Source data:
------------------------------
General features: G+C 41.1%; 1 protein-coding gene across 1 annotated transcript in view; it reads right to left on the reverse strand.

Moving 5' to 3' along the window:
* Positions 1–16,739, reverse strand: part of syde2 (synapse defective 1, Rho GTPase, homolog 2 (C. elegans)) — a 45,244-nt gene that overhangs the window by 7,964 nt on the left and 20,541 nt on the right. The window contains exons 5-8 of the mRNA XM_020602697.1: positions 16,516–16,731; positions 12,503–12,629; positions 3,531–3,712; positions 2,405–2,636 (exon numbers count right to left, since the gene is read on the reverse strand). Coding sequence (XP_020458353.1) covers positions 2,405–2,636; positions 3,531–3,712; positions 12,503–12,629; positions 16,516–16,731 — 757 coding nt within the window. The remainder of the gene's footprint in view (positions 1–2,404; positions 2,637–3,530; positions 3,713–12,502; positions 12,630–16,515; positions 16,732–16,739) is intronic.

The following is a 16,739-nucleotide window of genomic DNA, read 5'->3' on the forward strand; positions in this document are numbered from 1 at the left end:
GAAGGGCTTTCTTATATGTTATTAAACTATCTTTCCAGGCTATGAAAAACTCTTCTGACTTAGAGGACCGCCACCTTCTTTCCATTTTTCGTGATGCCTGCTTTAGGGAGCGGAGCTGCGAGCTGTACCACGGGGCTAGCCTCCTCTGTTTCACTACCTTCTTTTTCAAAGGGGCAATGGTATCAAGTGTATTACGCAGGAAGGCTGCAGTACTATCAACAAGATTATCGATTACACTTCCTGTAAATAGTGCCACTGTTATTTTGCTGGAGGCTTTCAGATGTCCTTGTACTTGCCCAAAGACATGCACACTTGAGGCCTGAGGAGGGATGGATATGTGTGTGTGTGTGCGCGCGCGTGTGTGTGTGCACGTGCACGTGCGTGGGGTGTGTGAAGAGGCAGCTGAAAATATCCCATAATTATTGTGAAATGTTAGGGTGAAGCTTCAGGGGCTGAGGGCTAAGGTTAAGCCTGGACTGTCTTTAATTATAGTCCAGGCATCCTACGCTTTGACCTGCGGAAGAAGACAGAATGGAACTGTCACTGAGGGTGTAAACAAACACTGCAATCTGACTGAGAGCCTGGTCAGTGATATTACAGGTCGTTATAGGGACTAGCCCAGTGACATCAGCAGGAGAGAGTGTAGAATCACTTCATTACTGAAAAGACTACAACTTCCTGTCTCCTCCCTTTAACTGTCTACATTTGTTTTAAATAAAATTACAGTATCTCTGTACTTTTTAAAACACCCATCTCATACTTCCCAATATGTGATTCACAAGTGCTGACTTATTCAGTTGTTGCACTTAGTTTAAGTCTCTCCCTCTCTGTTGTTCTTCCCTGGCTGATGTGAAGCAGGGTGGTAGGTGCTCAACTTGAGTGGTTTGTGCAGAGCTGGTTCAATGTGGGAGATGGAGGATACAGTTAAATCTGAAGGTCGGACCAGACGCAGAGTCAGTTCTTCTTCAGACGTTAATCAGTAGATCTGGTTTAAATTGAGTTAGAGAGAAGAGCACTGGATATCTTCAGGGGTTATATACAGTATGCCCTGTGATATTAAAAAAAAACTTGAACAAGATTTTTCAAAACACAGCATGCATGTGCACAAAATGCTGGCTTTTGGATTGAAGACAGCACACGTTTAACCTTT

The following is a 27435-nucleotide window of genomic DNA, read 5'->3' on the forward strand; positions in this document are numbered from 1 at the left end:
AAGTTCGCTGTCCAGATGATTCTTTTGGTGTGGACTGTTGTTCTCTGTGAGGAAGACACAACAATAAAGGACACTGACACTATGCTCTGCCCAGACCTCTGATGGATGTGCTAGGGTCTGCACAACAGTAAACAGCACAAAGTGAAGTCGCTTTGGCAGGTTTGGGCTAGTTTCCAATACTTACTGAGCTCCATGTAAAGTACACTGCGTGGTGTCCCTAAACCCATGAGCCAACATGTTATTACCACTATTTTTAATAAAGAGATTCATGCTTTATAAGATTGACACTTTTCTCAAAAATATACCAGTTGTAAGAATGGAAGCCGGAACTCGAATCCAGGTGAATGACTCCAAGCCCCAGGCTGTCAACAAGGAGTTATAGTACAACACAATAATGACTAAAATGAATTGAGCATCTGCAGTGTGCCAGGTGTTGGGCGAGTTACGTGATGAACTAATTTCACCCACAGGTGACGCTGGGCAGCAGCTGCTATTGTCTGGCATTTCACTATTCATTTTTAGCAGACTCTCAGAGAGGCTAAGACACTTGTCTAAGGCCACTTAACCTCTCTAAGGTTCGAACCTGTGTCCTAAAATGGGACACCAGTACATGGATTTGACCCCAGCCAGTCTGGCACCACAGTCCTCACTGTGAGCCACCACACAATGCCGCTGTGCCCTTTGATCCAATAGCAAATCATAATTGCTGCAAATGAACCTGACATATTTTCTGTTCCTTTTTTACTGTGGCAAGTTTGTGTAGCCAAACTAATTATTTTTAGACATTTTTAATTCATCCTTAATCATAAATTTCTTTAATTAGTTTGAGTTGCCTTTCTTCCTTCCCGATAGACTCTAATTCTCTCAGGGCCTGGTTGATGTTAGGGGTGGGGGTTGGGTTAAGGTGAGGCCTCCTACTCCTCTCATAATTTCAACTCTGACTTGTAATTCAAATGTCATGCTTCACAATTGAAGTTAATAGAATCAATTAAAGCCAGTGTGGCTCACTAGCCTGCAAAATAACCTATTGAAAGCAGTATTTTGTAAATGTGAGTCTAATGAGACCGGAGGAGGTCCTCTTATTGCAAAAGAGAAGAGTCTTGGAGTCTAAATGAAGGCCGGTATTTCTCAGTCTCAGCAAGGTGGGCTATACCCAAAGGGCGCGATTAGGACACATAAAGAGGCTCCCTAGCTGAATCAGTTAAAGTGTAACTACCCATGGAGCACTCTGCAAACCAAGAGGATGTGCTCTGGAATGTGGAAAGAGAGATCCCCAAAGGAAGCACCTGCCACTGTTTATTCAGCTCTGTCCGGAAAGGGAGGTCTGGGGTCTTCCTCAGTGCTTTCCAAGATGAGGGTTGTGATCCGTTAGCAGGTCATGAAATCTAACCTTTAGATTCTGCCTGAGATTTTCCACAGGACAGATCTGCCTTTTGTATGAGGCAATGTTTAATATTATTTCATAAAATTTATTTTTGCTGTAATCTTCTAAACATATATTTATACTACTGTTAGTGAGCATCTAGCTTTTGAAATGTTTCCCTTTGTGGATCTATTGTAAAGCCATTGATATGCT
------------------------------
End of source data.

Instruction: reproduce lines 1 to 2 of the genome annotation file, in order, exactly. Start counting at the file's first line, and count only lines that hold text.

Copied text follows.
General features: G+C 41.1%; 1 protein-coding gene across 1 annotated transcript in view; it reads right to left on the reverse strand.

Moving 5' to 3' along the window: